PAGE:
The characters all get a subtle tweak here and there thanks to writers Stephen Chbosky and Evan Spiliotopoulos, but those slight touches that fit with the live action setting.  Belle is more hands-on with her father’s inventions, even whipping up one herself.  She also tries to teach other girls how to read, which of course doens’t go over well.  This is Belle as fairytale #resistance-gurrrl, someone who thinks outside the box.  And that helps make the love story feel a bit more realistic (as much as a Beast/human love story can); of course Belle would consider Beast.  She sees what most close-minded townsfolk cannot.  It helps that Kevin Klein plays her father Maurice, a man who raises Belle to be her own woman, and encourages her free spirit.

Dan Stevens does a wonderful job voicing (and motion-capture acting) Beast, getting across the hurt, pain, and loneliness of the man-turned-monster.  But Stevens also embodies the sly humor, hope and love that grows in the character’s heart.  And the CGI is brilliant.  In fact, it felt much more real than that used for Lumiere; while Ewan MacGregor does an amazing job voicing the character, there were plenty of times when that character’s animation was a bit too…perfect?  Shiny?  Dunno, but couldn’t help but feel a little off every now and again.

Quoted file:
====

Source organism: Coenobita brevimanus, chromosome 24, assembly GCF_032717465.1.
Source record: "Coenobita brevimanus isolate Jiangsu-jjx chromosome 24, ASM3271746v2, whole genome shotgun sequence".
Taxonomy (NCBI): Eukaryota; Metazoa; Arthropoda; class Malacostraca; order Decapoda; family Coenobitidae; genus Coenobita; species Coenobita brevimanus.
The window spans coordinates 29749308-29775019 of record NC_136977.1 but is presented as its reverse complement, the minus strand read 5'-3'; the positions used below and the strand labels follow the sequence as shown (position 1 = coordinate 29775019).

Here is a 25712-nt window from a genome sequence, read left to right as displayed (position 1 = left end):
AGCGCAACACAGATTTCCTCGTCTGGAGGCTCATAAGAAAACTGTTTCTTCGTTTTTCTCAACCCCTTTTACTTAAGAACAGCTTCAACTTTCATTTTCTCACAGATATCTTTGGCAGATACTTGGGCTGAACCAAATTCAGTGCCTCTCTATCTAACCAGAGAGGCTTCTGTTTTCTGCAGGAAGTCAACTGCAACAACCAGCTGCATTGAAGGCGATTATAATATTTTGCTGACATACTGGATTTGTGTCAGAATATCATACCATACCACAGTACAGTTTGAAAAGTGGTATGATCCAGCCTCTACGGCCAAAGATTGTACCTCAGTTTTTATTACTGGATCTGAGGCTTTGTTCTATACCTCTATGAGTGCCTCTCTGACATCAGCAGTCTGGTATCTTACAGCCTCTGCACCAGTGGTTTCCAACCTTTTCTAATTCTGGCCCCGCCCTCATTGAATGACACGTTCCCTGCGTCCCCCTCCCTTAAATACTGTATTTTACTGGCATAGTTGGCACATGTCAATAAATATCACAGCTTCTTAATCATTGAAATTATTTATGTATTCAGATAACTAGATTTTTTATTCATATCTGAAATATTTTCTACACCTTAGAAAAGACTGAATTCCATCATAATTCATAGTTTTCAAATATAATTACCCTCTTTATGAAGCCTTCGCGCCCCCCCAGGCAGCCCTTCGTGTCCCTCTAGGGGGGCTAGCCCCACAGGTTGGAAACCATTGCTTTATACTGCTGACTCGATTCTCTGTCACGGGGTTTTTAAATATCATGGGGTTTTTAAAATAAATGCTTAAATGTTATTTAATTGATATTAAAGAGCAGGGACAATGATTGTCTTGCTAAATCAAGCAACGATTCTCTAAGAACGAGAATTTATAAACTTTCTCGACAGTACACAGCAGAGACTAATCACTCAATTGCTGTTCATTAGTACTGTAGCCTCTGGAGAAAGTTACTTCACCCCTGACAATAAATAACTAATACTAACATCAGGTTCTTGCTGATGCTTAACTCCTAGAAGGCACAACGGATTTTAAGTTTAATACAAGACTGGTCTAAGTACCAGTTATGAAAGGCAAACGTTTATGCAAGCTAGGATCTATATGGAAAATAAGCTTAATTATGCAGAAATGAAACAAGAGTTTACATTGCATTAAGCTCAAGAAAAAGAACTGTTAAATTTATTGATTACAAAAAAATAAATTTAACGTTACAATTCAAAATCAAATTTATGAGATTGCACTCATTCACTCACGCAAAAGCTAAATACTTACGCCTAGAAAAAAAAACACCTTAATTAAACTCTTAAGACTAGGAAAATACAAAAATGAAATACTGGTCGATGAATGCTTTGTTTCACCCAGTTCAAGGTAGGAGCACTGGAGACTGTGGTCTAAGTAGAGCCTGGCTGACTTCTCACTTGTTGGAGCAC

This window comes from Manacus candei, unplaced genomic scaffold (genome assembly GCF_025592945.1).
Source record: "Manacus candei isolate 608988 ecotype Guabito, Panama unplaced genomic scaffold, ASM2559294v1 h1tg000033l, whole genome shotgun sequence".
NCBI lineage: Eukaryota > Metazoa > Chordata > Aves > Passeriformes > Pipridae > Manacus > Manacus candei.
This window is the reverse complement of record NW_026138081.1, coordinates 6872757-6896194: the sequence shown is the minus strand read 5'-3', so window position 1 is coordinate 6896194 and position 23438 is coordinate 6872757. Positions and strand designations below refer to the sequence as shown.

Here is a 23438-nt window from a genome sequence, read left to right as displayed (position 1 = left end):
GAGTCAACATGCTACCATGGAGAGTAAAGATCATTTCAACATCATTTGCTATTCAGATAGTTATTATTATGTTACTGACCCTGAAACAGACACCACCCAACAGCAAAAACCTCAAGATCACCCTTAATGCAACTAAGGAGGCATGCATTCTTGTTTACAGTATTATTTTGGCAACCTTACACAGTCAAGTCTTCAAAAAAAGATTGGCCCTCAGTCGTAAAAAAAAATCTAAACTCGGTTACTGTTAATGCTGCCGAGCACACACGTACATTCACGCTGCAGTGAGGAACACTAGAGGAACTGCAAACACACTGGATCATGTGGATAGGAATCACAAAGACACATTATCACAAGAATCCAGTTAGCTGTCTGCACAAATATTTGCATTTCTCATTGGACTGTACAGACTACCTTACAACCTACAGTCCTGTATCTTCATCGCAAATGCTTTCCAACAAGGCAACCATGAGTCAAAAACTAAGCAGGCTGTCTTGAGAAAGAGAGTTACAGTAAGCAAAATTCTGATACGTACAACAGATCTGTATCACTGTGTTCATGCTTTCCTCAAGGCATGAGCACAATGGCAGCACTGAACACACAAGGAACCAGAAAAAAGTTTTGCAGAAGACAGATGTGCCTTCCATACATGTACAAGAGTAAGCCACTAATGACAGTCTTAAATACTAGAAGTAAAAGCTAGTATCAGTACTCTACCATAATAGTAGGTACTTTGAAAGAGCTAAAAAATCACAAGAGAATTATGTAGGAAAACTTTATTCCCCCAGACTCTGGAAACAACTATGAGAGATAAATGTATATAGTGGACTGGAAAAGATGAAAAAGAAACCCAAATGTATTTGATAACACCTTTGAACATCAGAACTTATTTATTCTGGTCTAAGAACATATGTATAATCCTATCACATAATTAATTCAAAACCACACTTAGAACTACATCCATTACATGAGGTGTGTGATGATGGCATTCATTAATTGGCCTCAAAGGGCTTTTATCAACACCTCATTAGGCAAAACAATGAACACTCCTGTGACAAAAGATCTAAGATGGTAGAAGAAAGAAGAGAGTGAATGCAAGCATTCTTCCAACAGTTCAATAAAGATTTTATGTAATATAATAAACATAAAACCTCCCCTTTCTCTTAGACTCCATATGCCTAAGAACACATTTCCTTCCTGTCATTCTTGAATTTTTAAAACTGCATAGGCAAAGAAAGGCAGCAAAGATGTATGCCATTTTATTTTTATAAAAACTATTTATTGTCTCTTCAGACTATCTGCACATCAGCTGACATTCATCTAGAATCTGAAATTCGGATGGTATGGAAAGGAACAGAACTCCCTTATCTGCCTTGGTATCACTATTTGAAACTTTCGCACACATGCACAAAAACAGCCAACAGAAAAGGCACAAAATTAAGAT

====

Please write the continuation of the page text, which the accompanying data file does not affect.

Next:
So, kids will really dig this movie, right?  Not so fast, Super Parent.  This is a PG rated film, and there are several points in the film where young ones could be frightened.  Scenes where a pack of wolves descend upon Maurice at the beginning of the story, and another where Belle is alone in the woods, could be too much for sensitive young ones.  And naturally extremely wee ones could be terrified of Beast at first.  The animation is much too lifelike for the very young to differentiate between Peeta’s real/not real here.  So if you’ve got little ones who could be freaked out, either think about holding off ’til the Blu-ray, or sit them down, watch the trailer together, and discuss what they might see, and how they might help themselves remember it’s just a story when things get spooky.

Otherwise?  Come sit down!  Enjoy the Busby Berkley of the dinner scene, the glorious moment when Belle decides to help Beast, and of course all that gorgeous singing!  Yeah, we all joke about the Stockholm Syndrome trope.  But with this Beauty and the Beast, the parallels are less clear.  This time, it’s a story about two…individuals…that become companions, then friends, then more, as they get to know each other better.  How actions can be forgiven, moved past, and built upon as long as there’s understanding and acceptance on both sides.  How hope for a happy ending can take hold, even if everything started with a horrible mess that got out of hand.  Isn’t that a lovely thought?

Oh – one more thing. Don’t grab your coat and settle your trash during that final dance scene; you’ll want to hear the priceless (and super quick) back-and-forth between Belle and the Prince.  Trust.

#Protip: Note the switch on the opening Disney castle logo – it’s Prince/Beast’s castle instead of Cinderella’s.  Nice touch!